We owe it to the University
Letter to the Editor | Thursday, March 29, 2007
It is sadly ironic that Patrick McMaster’s insights (“Nothing wrong with our ‘Reputation,'” March 28) appeared on the same day as a piece examining student apathy. I hope McMaster’s jocular tone shows he meant to exaggerate. However, if his letter is even partly based on genuine viewpoints – his own, or of anyone in our community – we have other serious problems on our campus. To be clear, this isn’t a tirade against college drinking.
We’re all supposed to be adults here: we can make our own decisions. But if our entire social lives revolve around the Bud Lights in our hands, I think we’re negatively impacting Notre Dame beyond Friday night. We’re disrespecting our futures and those who work to offer us futures. McMaster discusses students’ lack of real responsibility, and he’s right. I’m not supporting a family or running a country; I can afford to have fun. Time with friends is an essential part of our college experience. However, I hope we’re not paying more than $40,000 a year just to get wasted every weekend and attend a few classes in between.
Think of everything else we have to engage us. Academic inquiry and research beyond our normal classes. Creative and performing arts. Service and social action groups working on issues in our local and global communities. These, and much more, teach us to stretch our minds beyond textbook information and to develop an informed worldview – essential qualities for our leadership. Having a couple drinks on occasion probably doesn’t prevent us from engaging in what our university has to offer. But we could question whether excessive drinking now keeps us from opportunities we can’t buy at a bar. That would be disrespecting our future. Tied in with personal lack of respect is lack of respect for our educators. I’ll use the term educator broadly: from professors and administrators to all the service people who run our school.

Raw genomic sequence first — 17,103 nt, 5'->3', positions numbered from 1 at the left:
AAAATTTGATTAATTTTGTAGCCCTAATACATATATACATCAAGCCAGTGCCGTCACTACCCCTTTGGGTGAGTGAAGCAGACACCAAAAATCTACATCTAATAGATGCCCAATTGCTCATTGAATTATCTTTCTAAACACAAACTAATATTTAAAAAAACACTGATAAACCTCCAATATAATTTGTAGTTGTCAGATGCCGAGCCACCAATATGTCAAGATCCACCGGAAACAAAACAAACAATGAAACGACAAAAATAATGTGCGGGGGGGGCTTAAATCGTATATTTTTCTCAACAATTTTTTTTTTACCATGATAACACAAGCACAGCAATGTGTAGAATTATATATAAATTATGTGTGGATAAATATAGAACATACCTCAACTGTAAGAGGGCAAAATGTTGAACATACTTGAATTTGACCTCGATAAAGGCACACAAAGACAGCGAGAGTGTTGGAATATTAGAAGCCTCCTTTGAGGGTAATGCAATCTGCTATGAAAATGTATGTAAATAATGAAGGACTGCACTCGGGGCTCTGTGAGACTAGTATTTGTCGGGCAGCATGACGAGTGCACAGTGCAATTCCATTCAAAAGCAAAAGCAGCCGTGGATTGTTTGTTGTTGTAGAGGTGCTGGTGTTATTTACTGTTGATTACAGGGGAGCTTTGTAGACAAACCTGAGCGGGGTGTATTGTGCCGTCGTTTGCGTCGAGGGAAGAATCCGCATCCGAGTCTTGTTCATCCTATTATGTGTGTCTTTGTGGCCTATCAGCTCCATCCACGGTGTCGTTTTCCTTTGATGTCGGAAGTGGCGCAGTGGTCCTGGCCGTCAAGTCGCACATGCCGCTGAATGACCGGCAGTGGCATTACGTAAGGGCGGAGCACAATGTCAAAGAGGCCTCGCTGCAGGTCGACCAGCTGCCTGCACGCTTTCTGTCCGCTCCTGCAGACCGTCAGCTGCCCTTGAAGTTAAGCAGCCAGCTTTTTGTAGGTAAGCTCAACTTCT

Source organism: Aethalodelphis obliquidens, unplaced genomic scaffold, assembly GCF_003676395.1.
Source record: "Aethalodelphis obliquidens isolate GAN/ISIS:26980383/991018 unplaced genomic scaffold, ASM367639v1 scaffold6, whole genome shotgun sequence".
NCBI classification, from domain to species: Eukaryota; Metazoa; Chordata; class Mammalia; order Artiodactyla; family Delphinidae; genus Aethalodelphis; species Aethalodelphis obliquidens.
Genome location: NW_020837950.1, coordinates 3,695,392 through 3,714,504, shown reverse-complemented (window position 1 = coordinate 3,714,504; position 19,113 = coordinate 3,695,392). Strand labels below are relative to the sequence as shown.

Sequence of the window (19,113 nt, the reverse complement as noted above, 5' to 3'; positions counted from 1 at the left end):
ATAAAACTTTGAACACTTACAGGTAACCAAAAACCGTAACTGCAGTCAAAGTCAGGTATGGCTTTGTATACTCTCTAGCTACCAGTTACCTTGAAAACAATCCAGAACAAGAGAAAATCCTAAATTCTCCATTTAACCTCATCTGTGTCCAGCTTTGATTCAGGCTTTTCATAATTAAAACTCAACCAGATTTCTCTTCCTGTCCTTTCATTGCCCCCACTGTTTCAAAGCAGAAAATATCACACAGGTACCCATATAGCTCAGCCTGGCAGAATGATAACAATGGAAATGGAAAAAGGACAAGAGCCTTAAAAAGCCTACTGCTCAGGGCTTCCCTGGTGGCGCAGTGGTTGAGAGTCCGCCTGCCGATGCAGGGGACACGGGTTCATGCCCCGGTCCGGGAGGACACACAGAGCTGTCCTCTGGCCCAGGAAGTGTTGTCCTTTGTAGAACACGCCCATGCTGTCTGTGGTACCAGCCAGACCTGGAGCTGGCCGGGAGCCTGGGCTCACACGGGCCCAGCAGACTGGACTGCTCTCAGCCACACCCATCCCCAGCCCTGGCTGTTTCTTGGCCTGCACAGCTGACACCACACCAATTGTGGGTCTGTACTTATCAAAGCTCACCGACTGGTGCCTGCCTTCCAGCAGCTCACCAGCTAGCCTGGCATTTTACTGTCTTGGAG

Don’t we understand that everyone here is working for our benefit? I’ve talked to numerous custodians who enjoy their jobs here because they love to see students inspired. Again, we don’t need to forsake all “normal” college social life to respect our educators. However, maybe we should think carefully about how we show gratefulness to people who give us so much. Don’t we owe it to ourselves, and our community, to take advantage of the whole Notre Dame experience? To not waste it away?